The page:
The bitter-sweet feelings of a mum as her daughter hits puberty.

My first memory of grappling with puberty is when mum was patting me down one evening after a bath.

I was 10, maybe younger, and beginning to sprout between my legs. I pointed to those hesitant yet conspicuous hairs and mum said something like, “well, it’s a waste because you don’t need them yet.”  She meant that in unleashing puberty on a little girl Mother Nature was inefficiently allocating resources. Hard to argue with the economic logic, but what stayed with me was the concern and fleeting sadness in her voice.

To be fair: mum bequeathed to me a healthy joy in sexuality. Yet this bathroom conversation sullied early relations between me the child and this body bent on adulthood. For the next few years, I regarded the latter with uncomfortable suspicion.

"Hair had begun to sprout between my legs."

These days I hear echoes of my mum's anxiety and regret in conversations with other parents about daughters hitting puberty early. (Male puberty barely registers in the collective consciousness.) And there’s more of those girls around - a US study two years ago found the average age of the onset of puberty in girls fell from 12.5 in 1980 to 10.5 in 2010. (In 1860, when conditions were tougher and nutrition poorer, the average was nearly 17.)

At school, I belonged to a small, self-conscious club of early developers. But scan the bodies of today’s 8 to 10 year olds at school pick-up and it’s immediately apparent the ranks of the pubescent have swelled. When my daughter was in Grade 5 the developed girls were the norm rather than the exception. She was the exception - and the fact this gives me sweet relief, indicates a wider problem.

“You see my daughter - she’s developing already,” one mother of an eight -year-old girl confided in the school yard, “and she told me, ‘It’s carbs, mum'.”

Well carbs or - more accurately - childhood obesity, is but one of a grab-bag of theories about the triggers for early puberty, each rich with possibilities for parental self-flagellation: more households with stepfathers, girls’ exposure to sexualised images, industrial hormones in chickens.

Another mother in the schoolyard told me about a discussion she’d had recently with her husband about their womanly nine year old. “We were saying, ‘What’s happened to childhood?’ Why does she get no time to be a kid?’’’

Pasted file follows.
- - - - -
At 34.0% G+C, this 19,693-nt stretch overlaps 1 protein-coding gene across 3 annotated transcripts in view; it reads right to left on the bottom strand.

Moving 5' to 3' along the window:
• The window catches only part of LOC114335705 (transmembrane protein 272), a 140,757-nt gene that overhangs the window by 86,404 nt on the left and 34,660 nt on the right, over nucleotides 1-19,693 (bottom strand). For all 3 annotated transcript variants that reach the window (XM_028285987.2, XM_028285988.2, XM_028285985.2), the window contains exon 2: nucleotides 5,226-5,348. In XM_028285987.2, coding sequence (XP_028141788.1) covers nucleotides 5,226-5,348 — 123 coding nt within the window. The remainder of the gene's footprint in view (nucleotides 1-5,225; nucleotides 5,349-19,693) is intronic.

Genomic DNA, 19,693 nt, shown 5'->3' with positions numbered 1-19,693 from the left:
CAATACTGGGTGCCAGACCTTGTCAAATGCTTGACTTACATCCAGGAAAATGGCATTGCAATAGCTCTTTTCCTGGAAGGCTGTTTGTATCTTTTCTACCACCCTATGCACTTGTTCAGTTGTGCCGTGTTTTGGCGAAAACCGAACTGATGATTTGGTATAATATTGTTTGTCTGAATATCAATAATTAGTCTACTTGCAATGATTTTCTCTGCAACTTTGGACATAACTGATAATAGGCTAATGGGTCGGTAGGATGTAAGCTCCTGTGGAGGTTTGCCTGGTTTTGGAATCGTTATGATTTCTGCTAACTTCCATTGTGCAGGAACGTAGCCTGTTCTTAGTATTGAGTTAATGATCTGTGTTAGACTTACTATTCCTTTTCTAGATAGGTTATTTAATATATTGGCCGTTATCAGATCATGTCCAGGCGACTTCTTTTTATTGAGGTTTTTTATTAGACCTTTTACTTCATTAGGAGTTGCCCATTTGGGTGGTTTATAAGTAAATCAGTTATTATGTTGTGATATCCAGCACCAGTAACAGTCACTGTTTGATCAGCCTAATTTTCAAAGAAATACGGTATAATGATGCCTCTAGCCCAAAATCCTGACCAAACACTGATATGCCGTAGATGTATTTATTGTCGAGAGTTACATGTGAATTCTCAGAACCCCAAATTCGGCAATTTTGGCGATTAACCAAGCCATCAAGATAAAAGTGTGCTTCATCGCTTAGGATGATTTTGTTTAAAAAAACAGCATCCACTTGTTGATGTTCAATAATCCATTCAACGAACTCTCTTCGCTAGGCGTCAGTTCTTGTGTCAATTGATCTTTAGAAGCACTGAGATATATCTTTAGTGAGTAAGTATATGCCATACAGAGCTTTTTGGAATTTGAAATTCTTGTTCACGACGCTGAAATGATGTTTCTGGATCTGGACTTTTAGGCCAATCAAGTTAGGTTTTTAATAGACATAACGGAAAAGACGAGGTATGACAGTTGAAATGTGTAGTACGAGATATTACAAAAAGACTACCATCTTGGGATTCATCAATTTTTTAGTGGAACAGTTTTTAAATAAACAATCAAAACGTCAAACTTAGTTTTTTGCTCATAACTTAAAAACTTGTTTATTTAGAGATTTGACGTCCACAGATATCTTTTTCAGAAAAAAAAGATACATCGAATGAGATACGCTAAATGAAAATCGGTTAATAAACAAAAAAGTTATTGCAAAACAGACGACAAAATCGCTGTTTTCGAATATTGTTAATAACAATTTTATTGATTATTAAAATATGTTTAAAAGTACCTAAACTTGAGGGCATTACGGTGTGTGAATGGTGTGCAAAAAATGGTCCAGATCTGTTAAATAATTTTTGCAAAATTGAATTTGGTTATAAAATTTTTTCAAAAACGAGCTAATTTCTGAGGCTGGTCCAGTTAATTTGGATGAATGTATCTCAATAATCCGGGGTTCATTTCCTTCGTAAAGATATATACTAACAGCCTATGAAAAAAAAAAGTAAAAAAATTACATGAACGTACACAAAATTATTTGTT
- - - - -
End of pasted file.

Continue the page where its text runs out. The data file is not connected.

Implicit in such remarks is the idea that puberty signals an end of childhood, a loss, the crossing of a threshold into more complicated, even dangerous, territory. And these girls do seem so tender and vulnerable, with their loom bands and bras. The experts are only starting to collect the long-term data about the impact of early puberty on mental health. There’s so much we don’t know.

Iconic coming-of-age movie, Now and Then. (L-R) Christina Ricci as Roberta, Gaby Hoffman as Samantha, Ashleigh Aston Moore as Chrissy and Thora Birch as Teeny.

But if early puberty is the new normal then we parents better get our heads around it. We should be talking about our fears and regret and how we risk passing these to our daughters, almost by osmosis. How can we expect them to feel confident and in control if we’re unwittingly passing on a message that their body is an interloper, a thief of childhood, a “waste”?

Recently my still flat-chested 11 year old started sex education at school. She brought home a list of questions to discuss with me. When and how did puberty start for me? What age did I get my first period?

I told her about the day it arrived. We were on holiday at the family beach house, and the only pad mum could find was an antiquated thick kind held in place with a plastic belt. That same day some friends of mum and dad’s visited. These friends had three teenage boys - three athletic, sun-kissed boys who I’d never met before. So there I was at the beach in my bathers, cramps in the stomach, praying the boys wouldn’t notice the surfboard between my legs.

We chuckled. “What’s one negative thing in your experience of puberty?” my daughter asked, continuing with the questionnaire.

“Sometimes you feel embarrassed or weird about your body,” I said. Flashback to mum and that evening after the bath.

“And what’s one positive thing?” One positive thing. I thought - what a confronting question. What an important question. My mind raced. It returned to that morning in the beach house; my stomach cramp, so unlike any pain I’d had before - an almost sweet sensation. I remembered the three boys playing frisbee on the beach, the seawater dropping down their backs.

“Well, you start to feel like a woman,” I said to her. “And that’s a nice feeling.”

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